Lipstick Feminism


My freshman year in college I had this professor who loved to play devil’s advocate.  For the first ten minutes of class he would ask his students questions, just to stir the pot.  I remember one day he started class by asking why men felt the need to have systems in their car.  An idea was given here and there, but our professor was not satisfied.  So he moved on to his next question; why do women wear high heels? Numerous people raised their hands; some said self-confidence, others said to feel pretty.  But yet again, our professor did not seem satisfied.  Eventually, I raised my hand and he called on me.  With much certainty in my voice, I answered: “For attention.”  A smirk came across our professor’s face, as if he finally received the answer he was looking for.

Now before some of you criticize my answer, let me give you a little back story.  First of all, I was a self-righteous 18-year-old.  Second, throughout my college years, my best friend and I would go on make-up fasts.  The first time I participated in this fast was because I didn’t like how my confidence and comfortableness was dependent upon how much makeup I was wearing.  For a brief period of time, I even was one of those girls that would get up hours before her 8am class to beautify herself.  During that first make-up fast, I was trying to confront my insecurities.  In all the following fasts however, I was trying to confront something beyond myself.

As some of you readers already know, I went to a small, private, Christian college.  While there were some amazing men that went to my school and broke the conservative Christian male mold, there were quite a few who fit that stereotype very comfortably.  I found that those type of men would base their attention on how well put-together I was.  If I was groomed, hair done, makeup on, dress flowing, I was acknowledged.  After having this realization, I began fasting anything purely feminine to confront the male students’ perspective of what a woman deserving of acknowledgment looked like.  I stopped wearing frilly dresses, I stopped putting on mascara, and I stopped wearing high heels.  I didn’t want to be associated with that kind of woman.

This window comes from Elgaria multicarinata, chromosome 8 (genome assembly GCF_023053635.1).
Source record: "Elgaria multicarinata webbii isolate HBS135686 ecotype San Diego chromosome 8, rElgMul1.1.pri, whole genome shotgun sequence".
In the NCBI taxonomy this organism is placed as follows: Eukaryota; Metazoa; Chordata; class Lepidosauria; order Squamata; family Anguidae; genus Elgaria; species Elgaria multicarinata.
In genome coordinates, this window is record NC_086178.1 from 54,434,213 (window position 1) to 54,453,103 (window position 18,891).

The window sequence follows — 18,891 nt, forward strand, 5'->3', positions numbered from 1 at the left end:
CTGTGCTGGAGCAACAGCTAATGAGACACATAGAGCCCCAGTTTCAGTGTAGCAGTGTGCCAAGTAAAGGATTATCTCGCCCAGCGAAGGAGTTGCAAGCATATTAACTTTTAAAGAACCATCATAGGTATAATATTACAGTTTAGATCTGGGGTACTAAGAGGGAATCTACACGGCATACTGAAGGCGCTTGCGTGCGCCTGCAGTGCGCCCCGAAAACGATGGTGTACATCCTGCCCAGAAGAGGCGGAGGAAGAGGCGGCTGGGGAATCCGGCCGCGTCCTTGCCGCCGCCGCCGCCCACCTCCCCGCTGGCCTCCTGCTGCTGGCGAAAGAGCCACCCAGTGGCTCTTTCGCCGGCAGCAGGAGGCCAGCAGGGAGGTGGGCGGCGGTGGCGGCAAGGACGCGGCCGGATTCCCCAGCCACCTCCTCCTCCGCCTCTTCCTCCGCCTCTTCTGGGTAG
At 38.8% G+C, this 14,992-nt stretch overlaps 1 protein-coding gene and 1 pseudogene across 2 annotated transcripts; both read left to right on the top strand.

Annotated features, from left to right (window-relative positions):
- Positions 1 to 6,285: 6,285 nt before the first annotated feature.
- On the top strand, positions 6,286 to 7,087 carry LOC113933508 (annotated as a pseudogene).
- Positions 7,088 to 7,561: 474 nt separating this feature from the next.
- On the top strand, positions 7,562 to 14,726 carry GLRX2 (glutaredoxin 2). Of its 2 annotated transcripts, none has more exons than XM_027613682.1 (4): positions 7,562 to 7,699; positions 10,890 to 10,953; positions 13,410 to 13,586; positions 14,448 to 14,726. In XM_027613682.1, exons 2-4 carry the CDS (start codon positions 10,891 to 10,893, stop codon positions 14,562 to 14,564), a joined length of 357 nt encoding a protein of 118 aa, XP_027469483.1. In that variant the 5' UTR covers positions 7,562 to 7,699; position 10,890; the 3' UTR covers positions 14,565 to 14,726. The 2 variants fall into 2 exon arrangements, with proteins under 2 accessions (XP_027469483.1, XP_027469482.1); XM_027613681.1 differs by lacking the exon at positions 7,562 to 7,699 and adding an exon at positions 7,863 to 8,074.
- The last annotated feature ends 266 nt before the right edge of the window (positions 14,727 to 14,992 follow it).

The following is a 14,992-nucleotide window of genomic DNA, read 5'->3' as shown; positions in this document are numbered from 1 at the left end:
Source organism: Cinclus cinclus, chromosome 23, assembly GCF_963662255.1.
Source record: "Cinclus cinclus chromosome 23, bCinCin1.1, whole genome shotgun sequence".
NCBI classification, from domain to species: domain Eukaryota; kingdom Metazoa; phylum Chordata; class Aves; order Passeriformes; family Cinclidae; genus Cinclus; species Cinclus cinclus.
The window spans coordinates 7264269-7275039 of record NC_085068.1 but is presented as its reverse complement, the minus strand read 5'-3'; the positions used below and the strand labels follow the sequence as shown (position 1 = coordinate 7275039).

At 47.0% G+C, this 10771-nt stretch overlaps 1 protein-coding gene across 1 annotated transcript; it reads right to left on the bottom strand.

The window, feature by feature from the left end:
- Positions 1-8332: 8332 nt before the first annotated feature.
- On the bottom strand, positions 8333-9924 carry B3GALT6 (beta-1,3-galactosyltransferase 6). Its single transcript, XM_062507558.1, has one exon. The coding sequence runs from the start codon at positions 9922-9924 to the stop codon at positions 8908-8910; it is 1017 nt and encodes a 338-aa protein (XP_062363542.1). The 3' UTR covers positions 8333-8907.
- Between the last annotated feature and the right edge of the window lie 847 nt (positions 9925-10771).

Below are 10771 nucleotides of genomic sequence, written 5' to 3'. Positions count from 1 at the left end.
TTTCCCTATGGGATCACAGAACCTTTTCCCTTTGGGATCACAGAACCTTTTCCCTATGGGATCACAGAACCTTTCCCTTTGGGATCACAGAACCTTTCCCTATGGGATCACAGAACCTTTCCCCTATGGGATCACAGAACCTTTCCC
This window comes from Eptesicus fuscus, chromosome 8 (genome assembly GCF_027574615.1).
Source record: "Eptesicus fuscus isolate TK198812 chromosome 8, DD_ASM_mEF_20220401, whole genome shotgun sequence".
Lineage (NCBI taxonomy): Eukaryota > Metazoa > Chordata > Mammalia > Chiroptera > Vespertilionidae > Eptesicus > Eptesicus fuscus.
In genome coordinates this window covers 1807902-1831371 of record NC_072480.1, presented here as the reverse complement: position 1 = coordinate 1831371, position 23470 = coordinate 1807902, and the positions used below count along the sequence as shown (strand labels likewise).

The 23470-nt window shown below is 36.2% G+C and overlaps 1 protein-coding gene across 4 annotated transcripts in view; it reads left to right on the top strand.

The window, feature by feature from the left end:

I detested these men, as I watched them gawking at each glamazon walking by.  But most of all, I detested these women who, I felt, were just being patriarchy compliant.  I would be walking to class, and seeing these girls with pounds of make-up on, I would instantly deem them not worth talking to.  If I heard the clacking of their heels coming my way, my eyes would roll, and I would just sigh in disgust.  “Here comes another M.R.S. degree-seeking student,” I would say to myself.  But, what made me any different than the men at my school?  These guys ticked me off, because they would dismiss me for not being well put-together.  Yet, there I was judging each woman who was!

When my professor asked why women wear high heels, I thought I was so right in saying to seek attention, because I judged any woman embracing a very feminine look to be doing just that.  I also thought I was better than these women, and a better feminist, by claiming to not care about how I looked.  But, neither of these thoughts are true.

There is this notion that feminists cannot be feminine, or that they cannot care about their appearance.  My 18-year-old college self would have bought into that, but who I am today no longer does.  I believe a woman adorning red lipstick and high heels has the ability to be as much of a feminist as the woman who chooses to embrace her more natural state.  Just because a woman wears makeup, does not mean that her heart, and what she stands for, cannot identify with feminism.  This also means if a woman chooses to have hair on her legs, it does not inherently make her a feminist.  I think there is a real problem if we try to say our outward appearances determine the level of feminist we are, because feminism is not about how we look.  We need to stop caring if a woman slaps on a pair of heels in the work place, or if a woman choses to go bare-faced in public.  What we should care about is if someone stands for the equality of women, and better yet the equality of humanity.


3 thoughts on “Lipstick Feminism

  1. Pride sure is a sneaky thing, isn’t it!
    I remember being 18…this much later and I’m still embarrassed by some of the things I said and did. When I’m 40 how much do you wanna bet I’ll say the same thing about myself now? Live and learn… 🙂

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